All four major U.S. wireless carriers face proposed FCC wireless consumer protection fines that total more than $200 million and involve customer location data.

According to the complaint announced today, the carriers apparently disclosed customer location information without their consent and continued to sell access to that information without “reasonable” safeguards.

The carriers had several commonsense options to impose reasonable safeguards (such as verifying consent directly with customers via text message or app) but failed to take the reasonable steps needed to protect customers from unreasonable risk of unauthorized disclosure, according to the FCC.

Specific fines include:

  • T-Mobile faces a proposed fine of more than $91 million
  • AT&T faces a proposed fine of more than $57 million
  • Verizon faces a proposed fine of more than $48 million
  • Sprint faces a proposed fine of more than $12 million.

FCC Wireless Consumer Protection Fines
According to the FCC, all four carriers sold access to their customers’ location information to “aggregators,” who then resold access to such information to third-party location-based service providers. The exact practices varied, but each carrier relied heavily on contract-based assurances that the location-based services providers (acting on the carriers’ behalf) would obtain consent from the wireless carrier’s customer before accessing that customer’s location information. All four carriers apparently continued to sell access to their customers’ location data without putting in place reasonable safeguards to ensure that the dozens of location-based services providers acting on their behalf were actually obtaining consumer consent.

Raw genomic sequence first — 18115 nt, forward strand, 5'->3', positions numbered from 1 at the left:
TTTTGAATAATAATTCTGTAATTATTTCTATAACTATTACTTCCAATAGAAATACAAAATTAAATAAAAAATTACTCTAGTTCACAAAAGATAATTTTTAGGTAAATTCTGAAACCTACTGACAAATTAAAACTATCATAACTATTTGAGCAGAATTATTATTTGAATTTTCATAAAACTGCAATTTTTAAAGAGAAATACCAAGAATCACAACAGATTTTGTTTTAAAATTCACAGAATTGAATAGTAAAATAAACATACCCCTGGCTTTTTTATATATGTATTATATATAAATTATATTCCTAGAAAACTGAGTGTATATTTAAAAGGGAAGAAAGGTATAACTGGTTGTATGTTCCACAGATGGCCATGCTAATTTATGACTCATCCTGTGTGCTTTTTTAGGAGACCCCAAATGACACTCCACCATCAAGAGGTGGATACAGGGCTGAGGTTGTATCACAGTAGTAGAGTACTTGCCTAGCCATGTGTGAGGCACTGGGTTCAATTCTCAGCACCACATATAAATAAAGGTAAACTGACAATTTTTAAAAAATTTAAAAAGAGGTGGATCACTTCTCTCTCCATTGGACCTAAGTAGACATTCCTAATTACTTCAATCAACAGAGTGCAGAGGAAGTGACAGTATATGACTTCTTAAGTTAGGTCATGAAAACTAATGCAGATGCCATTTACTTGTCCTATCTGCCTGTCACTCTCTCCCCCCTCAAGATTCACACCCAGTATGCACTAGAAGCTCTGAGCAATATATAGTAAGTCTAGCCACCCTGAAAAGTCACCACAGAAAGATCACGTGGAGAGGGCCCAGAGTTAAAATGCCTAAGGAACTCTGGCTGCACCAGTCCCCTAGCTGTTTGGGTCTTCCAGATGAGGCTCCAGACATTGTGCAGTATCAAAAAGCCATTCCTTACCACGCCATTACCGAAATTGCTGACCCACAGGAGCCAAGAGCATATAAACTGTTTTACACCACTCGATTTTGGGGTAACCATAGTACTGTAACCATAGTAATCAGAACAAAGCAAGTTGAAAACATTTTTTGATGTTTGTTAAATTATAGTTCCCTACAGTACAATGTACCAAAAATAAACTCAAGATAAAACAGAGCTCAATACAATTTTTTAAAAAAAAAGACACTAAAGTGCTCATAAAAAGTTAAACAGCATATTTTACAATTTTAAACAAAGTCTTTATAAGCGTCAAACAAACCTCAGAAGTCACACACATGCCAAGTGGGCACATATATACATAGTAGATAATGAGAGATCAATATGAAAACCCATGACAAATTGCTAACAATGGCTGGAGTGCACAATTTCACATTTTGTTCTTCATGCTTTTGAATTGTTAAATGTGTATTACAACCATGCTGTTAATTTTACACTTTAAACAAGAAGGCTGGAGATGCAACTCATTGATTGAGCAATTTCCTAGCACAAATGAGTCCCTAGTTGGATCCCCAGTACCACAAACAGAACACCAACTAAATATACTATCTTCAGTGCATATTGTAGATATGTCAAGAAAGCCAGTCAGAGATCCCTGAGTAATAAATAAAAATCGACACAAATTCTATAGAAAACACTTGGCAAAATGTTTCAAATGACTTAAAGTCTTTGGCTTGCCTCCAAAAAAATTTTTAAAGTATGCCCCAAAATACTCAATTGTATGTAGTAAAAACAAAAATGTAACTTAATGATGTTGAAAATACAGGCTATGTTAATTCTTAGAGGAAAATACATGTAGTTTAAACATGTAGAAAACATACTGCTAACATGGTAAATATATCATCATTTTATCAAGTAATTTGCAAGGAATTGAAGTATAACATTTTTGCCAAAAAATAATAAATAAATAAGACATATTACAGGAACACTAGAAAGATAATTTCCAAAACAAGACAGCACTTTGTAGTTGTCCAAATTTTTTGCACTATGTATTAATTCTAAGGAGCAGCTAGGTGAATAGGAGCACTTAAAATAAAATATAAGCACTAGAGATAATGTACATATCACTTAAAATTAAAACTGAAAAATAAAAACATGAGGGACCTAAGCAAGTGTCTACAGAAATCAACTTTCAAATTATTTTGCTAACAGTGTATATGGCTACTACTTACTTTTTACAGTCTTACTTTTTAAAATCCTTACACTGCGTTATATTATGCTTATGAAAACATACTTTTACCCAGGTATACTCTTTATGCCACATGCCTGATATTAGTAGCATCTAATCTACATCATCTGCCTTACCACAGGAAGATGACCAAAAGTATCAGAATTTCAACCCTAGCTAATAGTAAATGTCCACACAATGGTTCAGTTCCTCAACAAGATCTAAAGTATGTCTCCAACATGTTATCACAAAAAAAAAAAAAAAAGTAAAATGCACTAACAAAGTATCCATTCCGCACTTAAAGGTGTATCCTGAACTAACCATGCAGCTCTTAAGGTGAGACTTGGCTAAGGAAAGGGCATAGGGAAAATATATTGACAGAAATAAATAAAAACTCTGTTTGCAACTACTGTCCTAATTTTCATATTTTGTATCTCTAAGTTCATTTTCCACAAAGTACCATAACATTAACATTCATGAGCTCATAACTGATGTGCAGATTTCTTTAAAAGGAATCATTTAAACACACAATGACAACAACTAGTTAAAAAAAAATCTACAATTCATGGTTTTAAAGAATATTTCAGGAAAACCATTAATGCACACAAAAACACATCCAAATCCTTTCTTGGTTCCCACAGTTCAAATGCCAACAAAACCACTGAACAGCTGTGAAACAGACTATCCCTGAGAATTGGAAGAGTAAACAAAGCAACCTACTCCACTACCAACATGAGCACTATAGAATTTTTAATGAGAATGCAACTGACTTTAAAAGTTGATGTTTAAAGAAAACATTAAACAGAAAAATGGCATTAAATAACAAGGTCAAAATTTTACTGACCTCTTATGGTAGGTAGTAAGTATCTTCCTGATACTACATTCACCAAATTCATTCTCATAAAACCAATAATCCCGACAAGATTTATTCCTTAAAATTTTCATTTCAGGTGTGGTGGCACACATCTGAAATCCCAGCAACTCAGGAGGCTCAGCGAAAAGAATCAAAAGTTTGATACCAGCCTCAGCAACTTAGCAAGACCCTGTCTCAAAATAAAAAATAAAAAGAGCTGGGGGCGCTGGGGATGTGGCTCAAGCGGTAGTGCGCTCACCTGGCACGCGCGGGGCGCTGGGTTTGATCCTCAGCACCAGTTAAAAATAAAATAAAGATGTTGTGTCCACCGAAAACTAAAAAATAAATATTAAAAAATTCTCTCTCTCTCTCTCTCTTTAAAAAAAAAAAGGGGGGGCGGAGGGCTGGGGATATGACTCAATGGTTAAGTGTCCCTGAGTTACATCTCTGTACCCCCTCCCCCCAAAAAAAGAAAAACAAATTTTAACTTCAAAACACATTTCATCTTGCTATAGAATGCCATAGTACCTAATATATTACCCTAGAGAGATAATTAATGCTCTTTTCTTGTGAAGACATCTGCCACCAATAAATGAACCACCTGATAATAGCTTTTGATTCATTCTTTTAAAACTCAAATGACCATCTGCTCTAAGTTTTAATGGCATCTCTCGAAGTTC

“American consumers take their wireless phones with them wherever they go.  And information about a wireless customer’s location is highly personal and sensitive, said FCC Chairman Ajit Pai in a prepared statement in a press release about the proposed FCC wireless consumer protection fines. “The FCC has long had clear rules on the books requiring all phone companies to protect their customers’ personal information.  And since 2007, these companies have been on notice that they must take reasonable precautions to safeguard this data and that the FCC will take strong enforcement action if they don’t. This FCC will not tolerate phone companies putting Americans’ privacy at risk.”

FCC enforcements actions recently had centered around enforcing robocall rules, as Telecompetitor reported.

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